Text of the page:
Boy Scout Woods
(Louis B. Smith Bird Sanctuary)
Admission: Purchase a patch for unlimited access to all High Island sanctuaries for the entire year! If you have a 2020 patch, it is valid through the end of 2021. Patches are $30 and can be purchased in advance online or at the information booth on-site. Day passes are sold on-site for $8/person. Free admission for children, students, and High Island residents. Houston Audubon membership does not include access to the High Island sanctuaries. We appreciate your support. Purchase your patch »
COVID-19 Response: As of March 10, 2021, masks are still required at kiosks and gathering areas and strongly encouraged throughout the sanctuaries. Social distancing required throughout sanctuaries. Please read and follow all signage regarding sanctuary rules and safety guidelines. Learn more about our health and safety precautions »
We will be selling masks with commemorative 2021 patch artwork by Linda Feltner. Limited merchandise will be available to reduce contact, so we strongly encourage you to stop by our Raptor and Education Center in southeast Houston and visit the nature shop.
Address2088 5th St, High Island, TX 77623
Visit Texas eBird to find out what's being reported. Boy Scout Woods is an eBird hotspot.
A combination of hackberry/oak motte, coastal prairie and wetlands one mile from the Gulf of Mexico on High Island. Open to the public year round, Boy Scout Woods has extensive boardwalks that make birding possible for wheelchair-bound birders. Volunteers host the Boy Scout Woods Sanctuary daily from mid-March to early May each spring. The High Island sanctuaries are fee sites. The fee helps defray the costs of maintenance, utilities and improvements for the entire Houston Audubon sanctuary system. A day pass costs $8, or for $30 a patch may be purchased which gives you an unlimited number of admissions to all High Island sanctuaries for one year.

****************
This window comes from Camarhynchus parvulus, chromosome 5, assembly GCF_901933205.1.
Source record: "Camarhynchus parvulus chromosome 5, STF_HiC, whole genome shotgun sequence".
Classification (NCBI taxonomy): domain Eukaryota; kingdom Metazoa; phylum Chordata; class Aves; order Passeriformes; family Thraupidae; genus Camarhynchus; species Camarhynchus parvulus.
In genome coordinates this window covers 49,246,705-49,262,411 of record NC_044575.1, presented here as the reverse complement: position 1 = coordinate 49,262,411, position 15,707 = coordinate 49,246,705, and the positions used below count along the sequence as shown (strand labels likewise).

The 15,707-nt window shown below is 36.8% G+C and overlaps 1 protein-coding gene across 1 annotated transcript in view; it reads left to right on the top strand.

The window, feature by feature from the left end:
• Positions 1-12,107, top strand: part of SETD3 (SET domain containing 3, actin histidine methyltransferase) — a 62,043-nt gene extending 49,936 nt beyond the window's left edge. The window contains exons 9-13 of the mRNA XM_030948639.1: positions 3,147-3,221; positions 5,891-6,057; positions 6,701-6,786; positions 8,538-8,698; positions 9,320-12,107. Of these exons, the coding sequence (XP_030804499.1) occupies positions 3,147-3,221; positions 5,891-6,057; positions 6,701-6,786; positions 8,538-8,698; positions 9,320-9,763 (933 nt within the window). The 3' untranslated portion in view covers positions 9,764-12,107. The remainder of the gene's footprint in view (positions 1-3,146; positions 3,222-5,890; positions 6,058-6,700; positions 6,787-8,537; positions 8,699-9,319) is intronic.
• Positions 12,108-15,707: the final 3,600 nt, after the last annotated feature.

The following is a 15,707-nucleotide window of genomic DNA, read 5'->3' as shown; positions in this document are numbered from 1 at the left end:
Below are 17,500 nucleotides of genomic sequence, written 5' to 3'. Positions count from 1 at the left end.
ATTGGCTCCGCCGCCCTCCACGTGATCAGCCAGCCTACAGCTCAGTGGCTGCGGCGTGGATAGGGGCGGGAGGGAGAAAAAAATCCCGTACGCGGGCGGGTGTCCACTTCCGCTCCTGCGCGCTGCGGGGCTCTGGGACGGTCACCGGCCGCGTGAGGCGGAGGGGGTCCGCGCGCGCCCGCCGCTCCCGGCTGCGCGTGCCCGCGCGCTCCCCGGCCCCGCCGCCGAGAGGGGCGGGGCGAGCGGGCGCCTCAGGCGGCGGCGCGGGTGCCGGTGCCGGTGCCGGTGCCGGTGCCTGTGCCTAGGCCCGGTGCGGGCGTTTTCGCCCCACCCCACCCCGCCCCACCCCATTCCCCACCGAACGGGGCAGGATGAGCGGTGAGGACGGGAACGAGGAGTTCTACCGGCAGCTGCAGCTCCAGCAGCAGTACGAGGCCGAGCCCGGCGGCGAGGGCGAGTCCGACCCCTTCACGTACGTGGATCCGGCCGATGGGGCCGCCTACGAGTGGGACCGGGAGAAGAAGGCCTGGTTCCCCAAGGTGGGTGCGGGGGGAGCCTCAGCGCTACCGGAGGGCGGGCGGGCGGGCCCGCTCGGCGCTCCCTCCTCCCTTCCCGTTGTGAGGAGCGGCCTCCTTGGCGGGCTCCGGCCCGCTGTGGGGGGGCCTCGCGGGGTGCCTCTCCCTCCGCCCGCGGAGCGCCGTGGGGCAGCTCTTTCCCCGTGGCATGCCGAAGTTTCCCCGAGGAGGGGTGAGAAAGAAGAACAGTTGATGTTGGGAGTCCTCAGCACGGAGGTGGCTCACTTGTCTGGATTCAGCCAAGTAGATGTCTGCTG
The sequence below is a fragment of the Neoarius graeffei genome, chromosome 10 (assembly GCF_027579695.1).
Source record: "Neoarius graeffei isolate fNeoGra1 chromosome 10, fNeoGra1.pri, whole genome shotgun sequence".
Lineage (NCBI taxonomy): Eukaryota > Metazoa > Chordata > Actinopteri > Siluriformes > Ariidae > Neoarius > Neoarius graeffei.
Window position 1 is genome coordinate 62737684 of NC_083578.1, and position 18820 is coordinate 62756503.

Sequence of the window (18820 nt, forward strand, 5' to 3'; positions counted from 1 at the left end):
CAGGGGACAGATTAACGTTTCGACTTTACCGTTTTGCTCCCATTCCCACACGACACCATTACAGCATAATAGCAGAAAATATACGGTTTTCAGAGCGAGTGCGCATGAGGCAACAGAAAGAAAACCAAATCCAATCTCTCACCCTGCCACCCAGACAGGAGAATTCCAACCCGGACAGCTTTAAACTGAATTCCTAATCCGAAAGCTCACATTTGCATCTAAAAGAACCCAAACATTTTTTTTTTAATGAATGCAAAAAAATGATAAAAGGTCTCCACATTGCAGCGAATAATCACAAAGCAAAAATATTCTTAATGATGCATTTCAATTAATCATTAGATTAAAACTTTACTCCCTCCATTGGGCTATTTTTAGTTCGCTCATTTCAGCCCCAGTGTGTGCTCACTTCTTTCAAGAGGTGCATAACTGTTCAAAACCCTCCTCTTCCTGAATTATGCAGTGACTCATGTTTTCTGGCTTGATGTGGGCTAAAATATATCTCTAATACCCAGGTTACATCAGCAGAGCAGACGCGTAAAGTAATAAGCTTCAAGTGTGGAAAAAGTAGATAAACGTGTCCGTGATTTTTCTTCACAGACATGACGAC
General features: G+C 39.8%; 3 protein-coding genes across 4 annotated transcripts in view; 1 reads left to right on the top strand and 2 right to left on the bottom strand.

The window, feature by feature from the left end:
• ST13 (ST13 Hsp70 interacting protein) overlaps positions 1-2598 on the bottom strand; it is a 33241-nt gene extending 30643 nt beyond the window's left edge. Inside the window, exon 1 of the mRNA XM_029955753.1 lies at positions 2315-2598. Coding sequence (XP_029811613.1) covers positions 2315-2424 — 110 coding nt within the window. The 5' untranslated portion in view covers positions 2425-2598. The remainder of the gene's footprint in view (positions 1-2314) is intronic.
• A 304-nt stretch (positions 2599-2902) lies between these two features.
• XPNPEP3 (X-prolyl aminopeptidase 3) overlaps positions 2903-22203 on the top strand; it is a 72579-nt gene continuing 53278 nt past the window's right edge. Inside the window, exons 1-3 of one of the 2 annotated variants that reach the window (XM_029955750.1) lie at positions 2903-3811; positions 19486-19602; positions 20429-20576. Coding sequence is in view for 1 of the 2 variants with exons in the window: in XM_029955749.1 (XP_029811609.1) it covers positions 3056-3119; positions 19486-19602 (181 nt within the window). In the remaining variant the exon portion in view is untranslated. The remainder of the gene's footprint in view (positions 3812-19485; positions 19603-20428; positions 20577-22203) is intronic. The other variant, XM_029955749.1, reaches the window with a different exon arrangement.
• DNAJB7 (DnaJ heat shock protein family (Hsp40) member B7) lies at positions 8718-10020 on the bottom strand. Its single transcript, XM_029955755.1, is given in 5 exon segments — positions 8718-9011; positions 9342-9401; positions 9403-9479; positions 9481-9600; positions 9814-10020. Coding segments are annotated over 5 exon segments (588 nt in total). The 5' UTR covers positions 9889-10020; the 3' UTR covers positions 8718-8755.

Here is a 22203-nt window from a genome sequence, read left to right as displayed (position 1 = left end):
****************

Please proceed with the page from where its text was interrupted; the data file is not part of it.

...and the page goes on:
Each spring thousands of birdwatchers from all over the world come to sit in the grandstands overlooking Purkey's Pond, eager to see the many species of migrating birds that come to drink and/or bathe.
When Houston Audubon received donated land from Amoco Production Company in 1993, Prothonotary Pond's primary vegetation was Chinese Tallow trees, an invasive exotic that provides little useful food for wildlife. One of Houston Audubon's habitat improvement projects has been the conversion of Prothonotary Pond from a tallow pond to one surrounded by native Bald Cypress.
The new covered picnic shelter at Scout Woods was finished just in time for spring migration in 2007. This has already become a favorite spot to watch the bird activity around Bessie's Pond. Funds for the picnic shelter were donated by Larry Wright in memory of his wife Shirley, who enjoyed birding in Scout Woods.
Boy Scout Woods consists of 60 acres of woods, coastal prairie and wetlands. 15.7 acres were purchased by HAS with the help of members and friends, 44 acres were donated by Amoco Production Company, and 0.3 acres were donated by Ted Eubanks. In 1982 Houston Audubon purchased the first 4 acres of oak/hackberry woods from Louis B. Smith, who had purchased the woods from Amoco Production Company and had added many kinds of fruit and nut trees. The sanctuary property was officially named the Louis B. Smith Bird Sanctuary in 1982. An additional 11 acres surrounding the 4-acre tract was donated to Houston Audubon by Amoco Production Company in 1994. Smaller tracts were acquired by purchase (Buceme Tract, 1.21 acres, 1993; Charpiot Tract, 0.46 acres, 1994) and donation (Eubanks Tract, 0.35 acres, 1993; Amoco Tract, 44.77 acres, 1994).
The property was known as Boy Scout Woods before Houston Audubon purchased it because of the scout camp that existed on the property.